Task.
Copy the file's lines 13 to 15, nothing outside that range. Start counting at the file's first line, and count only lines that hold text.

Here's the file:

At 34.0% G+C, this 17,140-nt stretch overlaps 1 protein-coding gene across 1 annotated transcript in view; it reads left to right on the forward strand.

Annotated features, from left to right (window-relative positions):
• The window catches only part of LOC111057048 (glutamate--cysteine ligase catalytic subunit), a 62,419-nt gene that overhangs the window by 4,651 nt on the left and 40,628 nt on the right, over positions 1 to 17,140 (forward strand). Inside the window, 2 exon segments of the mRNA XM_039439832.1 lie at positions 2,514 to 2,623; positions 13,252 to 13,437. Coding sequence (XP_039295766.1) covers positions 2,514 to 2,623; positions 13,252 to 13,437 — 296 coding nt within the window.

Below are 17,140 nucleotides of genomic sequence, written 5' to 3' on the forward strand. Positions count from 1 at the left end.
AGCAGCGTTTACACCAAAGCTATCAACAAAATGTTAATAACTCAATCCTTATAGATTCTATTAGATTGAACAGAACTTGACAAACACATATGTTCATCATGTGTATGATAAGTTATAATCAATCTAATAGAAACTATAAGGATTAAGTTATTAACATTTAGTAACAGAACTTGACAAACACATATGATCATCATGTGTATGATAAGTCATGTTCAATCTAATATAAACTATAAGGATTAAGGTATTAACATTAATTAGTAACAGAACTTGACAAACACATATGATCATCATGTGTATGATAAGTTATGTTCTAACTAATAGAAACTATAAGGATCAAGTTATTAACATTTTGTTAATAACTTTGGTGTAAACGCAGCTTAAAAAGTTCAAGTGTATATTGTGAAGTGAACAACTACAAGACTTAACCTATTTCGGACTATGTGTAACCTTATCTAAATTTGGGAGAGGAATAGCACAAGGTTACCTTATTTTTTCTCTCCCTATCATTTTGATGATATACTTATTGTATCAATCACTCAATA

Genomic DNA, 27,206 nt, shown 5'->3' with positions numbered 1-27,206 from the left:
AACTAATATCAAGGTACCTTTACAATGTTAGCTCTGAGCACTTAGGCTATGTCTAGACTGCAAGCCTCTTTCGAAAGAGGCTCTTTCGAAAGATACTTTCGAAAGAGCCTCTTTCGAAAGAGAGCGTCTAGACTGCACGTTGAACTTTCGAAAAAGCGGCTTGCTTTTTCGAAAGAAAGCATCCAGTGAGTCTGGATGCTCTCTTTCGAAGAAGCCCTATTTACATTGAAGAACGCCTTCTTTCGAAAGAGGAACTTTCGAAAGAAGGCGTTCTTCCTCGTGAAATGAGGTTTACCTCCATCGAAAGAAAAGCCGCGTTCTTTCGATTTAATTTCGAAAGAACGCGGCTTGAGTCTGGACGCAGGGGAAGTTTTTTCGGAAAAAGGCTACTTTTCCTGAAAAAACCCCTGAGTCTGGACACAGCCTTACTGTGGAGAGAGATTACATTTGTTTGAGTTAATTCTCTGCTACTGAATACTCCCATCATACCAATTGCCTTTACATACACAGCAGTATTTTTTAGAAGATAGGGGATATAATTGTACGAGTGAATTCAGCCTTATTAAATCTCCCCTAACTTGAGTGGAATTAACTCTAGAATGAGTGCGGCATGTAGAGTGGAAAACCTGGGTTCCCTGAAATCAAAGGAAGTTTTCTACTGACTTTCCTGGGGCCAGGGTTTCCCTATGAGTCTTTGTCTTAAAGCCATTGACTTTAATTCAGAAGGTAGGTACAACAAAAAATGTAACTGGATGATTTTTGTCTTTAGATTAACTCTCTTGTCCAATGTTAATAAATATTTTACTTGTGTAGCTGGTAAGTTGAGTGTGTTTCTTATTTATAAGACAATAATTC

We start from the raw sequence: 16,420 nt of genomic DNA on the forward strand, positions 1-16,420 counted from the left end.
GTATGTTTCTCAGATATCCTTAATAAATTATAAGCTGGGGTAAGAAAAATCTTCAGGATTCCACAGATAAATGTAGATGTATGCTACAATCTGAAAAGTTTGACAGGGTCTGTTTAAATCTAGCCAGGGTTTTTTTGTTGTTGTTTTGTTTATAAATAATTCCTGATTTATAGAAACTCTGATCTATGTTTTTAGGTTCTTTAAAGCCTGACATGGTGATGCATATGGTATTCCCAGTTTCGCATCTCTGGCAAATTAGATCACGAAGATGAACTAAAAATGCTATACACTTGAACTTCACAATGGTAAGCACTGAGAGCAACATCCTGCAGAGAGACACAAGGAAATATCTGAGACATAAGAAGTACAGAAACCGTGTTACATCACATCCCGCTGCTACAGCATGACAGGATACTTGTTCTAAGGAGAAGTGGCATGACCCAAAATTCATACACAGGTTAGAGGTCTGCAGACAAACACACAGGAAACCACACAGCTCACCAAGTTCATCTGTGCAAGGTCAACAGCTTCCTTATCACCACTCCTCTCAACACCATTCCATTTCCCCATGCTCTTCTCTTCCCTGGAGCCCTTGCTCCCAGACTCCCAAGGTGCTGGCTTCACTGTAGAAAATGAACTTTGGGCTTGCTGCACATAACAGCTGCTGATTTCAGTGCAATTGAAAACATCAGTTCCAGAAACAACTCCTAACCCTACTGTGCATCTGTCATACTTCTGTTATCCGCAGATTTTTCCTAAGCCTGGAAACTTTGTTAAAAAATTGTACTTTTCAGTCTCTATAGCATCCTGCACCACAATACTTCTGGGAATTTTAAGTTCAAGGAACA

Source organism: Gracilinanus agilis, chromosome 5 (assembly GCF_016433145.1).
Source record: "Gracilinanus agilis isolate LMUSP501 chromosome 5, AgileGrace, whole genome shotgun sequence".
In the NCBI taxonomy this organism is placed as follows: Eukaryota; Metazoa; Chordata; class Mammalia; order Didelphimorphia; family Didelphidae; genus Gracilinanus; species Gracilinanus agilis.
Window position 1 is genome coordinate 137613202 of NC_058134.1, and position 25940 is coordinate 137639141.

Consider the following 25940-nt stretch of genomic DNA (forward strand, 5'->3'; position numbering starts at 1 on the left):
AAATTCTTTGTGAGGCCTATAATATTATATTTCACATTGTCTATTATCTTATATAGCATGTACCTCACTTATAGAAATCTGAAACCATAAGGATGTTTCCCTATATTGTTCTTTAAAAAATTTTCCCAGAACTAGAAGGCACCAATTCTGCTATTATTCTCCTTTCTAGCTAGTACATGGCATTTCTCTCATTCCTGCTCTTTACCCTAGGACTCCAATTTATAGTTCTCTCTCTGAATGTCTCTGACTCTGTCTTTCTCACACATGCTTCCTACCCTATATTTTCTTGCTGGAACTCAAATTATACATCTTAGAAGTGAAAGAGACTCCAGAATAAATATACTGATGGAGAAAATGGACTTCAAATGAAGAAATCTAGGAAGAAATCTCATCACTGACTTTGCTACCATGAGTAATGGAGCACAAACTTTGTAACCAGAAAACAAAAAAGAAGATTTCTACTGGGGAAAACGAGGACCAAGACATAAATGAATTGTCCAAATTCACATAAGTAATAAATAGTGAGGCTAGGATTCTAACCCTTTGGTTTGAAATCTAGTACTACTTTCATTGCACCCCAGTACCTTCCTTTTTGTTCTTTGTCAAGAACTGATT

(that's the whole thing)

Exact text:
Window position 1 is genome coordinate 137613202 of NC_058134.1, and position 25940 is coordinate 137639141.

Consider the following 25940-nt stretch of genomic DNA (forward strand, 5'->3'; position numbering starts at 1 on the left):
AAATTCTTTGTGAGGCCTATAATATTATATTTCACATTGTCTATTATCTTATATAGCATGTACCTCACTTATAGAAATCTGAAACCATAAGGATGTTTCCCTATATTGTTCTTTAAAAAATTTTCCCAGAACTAGAAGGCACCAATTCTGCTATTATTCTCCTTTCTAGCTAGTACATGGCATTTCTCTCATTCCTGCTCTTTACCCTAGGACTCCAATTTATAGTTCTCTCTCTGAATGTCTCTGACTCTGTCTTTCTCACACATGCTTCCTACCCTATATTTTCTTGCTGGAACTCAAATTATACATCTTAGAAGTGAAAGAGACTCCAGAATAAATATACTGATGGAGAAAATGGACTTCAAATGAAGAAATCTAGGAAGAAATCTCATCACTGACTTTGCTACCATGAGTAATGGAGCACAAACTTTGTAACCAGAAAACAAAAAAGAAGATTTCTACTGGGGAAAACGAGGACCAAGACATAAATGAATTGTCCAAATTCACATAAGTAATAAATAGTGAGGCTAGGATTCTAACCCTTTGGTTTGAAATCTAGTACTACTTTCATTGCACCCCAGTACCTTCCTTTTTGTTCTTTGTCAAGAACTGATT